What would you say are the key principles in marketing your school to teachers?
More than anything it’s about understanding your key messages – what are your core values and what makes your school such an attractive proposition – for example, what are your CPD arrangements, do you have a leadership programme for new staff/new teachers, do they have a way of progressing through your school? Can you articulate your school’s positive reputation and do you have good staff retention rates? All these key messages need to be spelt out in your advertising to ensure you attract the very best staff.
How do you make that work in conjunction with a broader marketing plan? Are there many crossovers and differences?
The key to all marketing processes is to ensure you have a plan – a strategic approach that fits within your wider school development plan. Your strategic marketing plan must have an immediate buy-in from, and oversight by, key stakeholders and be a living, evolving document that can be changed and adapted to circumstances. You would identify ‘attracting new, high quality teaching staff’, for example, as a priority and develop a programme, actions and timescales designed to deliver this.
Your school website will be the main source of information regarding vacancies so make sure these are easy to locate
When advertising vacancies, what would you say are the most successful platforms for marketing to prospective candidates?
It probably depends on the post you’re advertising, especially as traditional print advertising can be quite costly. That said, trade press can be a way of communicating with a specific audience while social media can reach a broader audience and, of course, it’s far less expensive. LinkedIn can be used to appeal to professionals – and remember that 65% of Twitter users are under the age of 35, so that’s a platform worth utilising too. At Wymondham College we have a very strong social media presence and we know from feedback at open events that most people learn about college activities via our social media output. Your school website will be the main source of information regarding vacancies so make sure these are easy to locate. Remember to pull in those key messages regarding opportunities to progress/CPD etc. – high quality staff, by their very nature, are likely to want to progress and develop their career – show prospective candidates that you can help and that your school is the place to be!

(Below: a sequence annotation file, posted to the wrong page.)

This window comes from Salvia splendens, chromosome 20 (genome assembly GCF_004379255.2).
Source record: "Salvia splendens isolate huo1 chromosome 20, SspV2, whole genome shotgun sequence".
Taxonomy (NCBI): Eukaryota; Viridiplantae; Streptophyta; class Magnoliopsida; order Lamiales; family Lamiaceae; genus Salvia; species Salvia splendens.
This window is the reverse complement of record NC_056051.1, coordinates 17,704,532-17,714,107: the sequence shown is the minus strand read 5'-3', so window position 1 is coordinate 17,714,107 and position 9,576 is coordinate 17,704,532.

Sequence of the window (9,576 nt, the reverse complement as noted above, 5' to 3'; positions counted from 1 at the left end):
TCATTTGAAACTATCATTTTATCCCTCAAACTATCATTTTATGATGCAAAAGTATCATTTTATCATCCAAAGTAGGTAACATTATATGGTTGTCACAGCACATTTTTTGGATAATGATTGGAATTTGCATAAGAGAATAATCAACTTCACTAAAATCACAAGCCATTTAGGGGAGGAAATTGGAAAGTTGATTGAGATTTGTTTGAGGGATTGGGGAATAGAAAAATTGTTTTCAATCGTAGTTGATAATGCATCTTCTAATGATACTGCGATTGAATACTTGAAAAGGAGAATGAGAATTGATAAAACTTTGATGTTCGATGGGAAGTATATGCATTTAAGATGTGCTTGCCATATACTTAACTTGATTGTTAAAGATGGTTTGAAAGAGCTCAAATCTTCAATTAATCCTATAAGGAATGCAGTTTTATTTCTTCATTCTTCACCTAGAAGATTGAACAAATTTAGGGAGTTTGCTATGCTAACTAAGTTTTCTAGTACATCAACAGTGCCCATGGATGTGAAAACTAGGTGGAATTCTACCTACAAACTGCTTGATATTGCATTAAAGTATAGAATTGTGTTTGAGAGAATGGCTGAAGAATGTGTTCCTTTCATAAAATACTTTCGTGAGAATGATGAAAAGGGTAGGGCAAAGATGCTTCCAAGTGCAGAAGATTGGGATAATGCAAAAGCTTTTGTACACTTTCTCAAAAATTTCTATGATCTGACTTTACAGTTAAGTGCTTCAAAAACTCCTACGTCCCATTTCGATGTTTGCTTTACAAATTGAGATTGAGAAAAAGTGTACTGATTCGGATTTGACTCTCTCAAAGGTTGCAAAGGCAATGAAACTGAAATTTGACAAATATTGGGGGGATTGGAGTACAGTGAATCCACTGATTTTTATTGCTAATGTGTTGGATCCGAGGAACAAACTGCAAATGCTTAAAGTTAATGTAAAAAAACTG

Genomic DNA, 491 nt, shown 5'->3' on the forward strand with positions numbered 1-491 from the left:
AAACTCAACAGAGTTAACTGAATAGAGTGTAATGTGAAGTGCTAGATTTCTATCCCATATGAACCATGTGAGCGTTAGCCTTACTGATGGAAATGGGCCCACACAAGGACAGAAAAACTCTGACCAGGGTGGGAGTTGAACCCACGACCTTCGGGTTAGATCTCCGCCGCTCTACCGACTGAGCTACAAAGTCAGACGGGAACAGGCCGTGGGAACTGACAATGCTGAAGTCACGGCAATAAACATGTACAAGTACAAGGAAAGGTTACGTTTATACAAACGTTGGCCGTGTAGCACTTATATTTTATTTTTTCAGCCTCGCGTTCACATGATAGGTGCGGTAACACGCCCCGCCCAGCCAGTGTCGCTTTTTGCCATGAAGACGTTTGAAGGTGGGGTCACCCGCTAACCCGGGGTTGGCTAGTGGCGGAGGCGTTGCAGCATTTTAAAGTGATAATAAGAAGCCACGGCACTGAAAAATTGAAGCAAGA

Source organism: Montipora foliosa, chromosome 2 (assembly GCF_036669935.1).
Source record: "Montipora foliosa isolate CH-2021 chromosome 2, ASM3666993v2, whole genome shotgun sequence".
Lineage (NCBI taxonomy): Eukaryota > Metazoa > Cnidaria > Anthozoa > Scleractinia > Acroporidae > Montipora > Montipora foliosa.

Are there certain approaches that you can take to make sure you stand out amidst the competition when advertising vacancies?
Be different! Remember Seth Godin, the best-selling entrepreneur and marketeer said, “In a society with too many choices and too little time our natural inclination is to ignore most of it.” So, rather than re-print that advert you use all the time, how about re-thinking the wording and imagine yourself applying for the post – what would attract you?
We have a student panel with their own set of questions at interview and they also oversee the college tours for prospective candidates
How do you attract, screen, recruit and hire the very best teaching talent at Wymondham College,?
We always involve students in the process, especially if it’s a fairly senior post. We have a student panel with their own set of questions at interview and they also oversee the college tours for prospective candidates. This works both ways; their honesty and transparency is welcomed by candidates whilst their straightforward feedback to the panel is really valuable!
Don’t assume you need to spend vast sums on traditional approaches
How important is student and staff involvement?
Wymondham College is a large state boarding school and we’ve just begun working on some ideas involving student-led videos. We’ve developed teams of students within each boarding house – known as the ‘Press Pack’ – who generate content and publicity stories surrounding life in the boarding house and we post these video clips on our website. Similarly, we are just in the process of editing a new promotional film which focuses on the lives of one boy and girl at the college – parents are far more interested in what the children have to say than the traditional and rather stuffy approach of hearing from the headteacher in a dark, wood-clad office!
When starting a marketing campaign what would be your top three must-dos?
- Define your key messages and be different!
- Try to evaluate what you’re spending your budget on – your conversion rates. Don’t assume you need to spend vast sums on traditional approaches.
- Ask for feedback and views from a ‘critical friend’, a fresh pair of eyes from someone outside education can be quite revealing!
Are there any ‘don’ts’ that you’ve encountered?
- Don’t just carry on as usual – unless, of course, you want the same results!
- Don’t keep it to yourself – try to involve others in your marketing plan – you might be surprised, some people are happy to help!
- Don’t forget that fellow staff and students are your best ambassadors – invest in them first – involve them and communicate with them.